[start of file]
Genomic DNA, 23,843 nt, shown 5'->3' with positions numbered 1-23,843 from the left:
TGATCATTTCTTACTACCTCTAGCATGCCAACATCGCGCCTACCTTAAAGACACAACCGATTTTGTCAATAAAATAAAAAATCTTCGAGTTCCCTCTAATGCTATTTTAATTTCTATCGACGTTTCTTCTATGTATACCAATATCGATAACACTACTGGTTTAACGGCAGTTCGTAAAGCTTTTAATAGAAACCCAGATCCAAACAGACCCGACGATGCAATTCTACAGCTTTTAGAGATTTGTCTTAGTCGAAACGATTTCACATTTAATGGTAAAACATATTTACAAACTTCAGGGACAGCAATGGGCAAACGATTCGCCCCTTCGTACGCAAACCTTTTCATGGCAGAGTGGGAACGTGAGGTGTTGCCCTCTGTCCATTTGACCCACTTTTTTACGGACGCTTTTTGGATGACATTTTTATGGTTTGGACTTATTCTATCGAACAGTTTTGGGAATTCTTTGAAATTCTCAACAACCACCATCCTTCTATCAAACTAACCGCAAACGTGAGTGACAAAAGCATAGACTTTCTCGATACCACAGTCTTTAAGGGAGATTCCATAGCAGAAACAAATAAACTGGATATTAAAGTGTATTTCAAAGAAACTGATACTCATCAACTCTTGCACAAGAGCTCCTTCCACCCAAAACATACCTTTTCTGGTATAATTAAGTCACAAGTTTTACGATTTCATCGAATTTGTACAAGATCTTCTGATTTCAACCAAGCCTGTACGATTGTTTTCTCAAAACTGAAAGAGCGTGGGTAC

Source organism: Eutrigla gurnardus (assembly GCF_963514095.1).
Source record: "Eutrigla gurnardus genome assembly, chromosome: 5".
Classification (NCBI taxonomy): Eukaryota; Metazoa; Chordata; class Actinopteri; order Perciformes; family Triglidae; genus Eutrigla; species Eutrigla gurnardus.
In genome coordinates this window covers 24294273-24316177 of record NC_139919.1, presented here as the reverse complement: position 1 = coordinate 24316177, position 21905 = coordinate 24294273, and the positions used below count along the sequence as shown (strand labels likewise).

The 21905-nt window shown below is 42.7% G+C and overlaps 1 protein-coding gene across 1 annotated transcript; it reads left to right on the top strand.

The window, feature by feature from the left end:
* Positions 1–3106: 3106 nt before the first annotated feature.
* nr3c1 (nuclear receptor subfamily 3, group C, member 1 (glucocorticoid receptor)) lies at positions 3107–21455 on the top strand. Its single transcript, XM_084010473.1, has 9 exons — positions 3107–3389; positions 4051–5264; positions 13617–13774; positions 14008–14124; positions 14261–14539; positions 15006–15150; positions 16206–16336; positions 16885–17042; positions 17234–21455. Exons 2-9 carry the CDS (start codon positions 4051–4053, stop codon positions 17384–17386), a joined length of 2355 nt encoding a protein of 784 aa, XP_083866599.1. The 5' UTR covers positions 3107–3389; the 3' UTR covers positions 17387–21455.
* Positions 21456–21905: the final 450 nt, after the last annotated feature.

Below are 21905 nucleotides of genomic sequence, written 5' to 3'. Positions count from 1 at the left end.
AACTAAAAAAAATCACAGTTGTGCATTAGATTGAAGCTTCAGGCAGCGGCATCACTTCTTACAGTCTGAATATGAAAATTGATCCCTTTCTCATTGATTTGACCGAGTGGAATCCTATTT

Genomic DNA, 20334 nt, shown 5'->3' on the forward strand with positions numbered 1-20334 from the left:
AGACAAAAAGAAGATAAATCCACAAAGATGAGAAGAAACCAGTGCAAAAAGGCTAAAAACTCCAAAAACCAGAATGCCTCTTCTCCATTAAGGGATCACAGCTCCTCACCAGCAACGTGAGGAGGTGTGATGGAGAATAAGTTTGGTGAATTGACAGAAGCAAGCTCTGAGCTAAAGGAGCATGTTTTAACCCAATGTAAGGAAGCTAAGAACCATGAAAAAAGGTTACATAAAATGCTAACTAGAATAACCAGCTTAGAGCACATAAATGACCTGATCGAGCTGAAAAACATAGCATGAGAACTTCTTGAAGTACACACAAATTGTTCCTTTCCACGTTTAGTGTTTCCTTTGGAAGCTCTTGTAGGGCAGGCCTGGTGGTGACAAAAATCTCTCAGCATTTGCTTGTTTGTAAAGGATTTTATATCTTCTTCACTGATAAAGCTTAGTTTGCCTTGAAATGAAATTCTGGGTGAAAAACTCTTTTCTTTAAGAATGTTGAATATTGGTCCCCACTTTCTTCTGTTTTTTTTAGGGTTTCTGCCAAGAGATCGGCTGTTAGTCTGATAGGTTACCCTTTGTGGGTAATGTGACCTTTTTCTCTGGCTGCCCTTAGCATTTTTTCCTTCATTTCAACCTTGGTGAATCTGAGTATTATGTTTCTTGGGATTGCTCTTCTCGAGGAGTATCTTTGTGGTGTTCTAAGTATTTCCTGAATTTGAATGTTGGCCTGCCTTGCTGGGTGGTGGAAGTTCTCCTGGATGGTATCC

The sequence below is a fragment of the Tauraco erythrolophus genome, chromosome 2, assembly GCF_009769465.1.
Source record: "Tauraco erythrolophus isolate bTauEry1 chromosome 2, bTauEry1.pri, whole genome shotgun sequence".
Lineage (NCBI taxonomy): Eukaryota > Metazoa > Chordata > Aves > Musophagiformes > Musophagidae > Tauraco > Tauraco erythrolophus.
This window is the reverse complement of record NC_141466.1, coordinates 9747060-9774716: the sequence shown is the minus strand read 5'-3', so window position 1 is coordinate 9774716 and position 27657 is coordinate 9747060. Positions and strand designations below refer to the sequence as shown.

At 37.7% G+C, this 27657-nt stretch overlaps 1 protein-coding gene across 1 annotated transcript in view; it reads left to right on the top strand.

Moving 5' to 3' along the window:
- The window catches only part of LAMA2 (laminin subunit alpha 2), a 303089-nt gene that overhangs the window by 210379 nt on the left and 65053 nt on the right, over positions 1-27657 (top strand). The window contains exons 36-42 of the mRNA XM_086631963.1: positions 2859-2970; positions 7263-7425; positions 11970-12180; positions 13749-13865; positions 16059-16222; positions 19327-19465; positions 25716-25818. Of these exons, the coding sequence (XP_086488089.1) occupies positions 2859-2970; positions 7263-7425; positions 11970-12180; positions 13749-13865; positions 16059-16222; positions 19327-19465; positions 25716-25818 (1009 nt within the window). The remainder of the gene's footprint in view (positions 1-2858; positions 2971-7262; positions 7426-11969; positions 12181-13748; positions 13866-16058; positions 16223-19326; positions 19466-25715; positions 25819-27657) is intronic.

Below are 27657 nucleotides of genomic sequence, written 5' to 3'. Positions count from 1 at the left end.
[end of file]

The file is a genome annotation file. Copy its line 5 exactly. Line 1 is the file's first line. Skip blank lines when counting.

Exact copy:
Classification (NCBI taxonomy): Eukaryota; Metazoa; Chordata; class Actinopteri; order Perciformes; family Triglidae; genus Eutrigla; species Eutrigla gurnardus.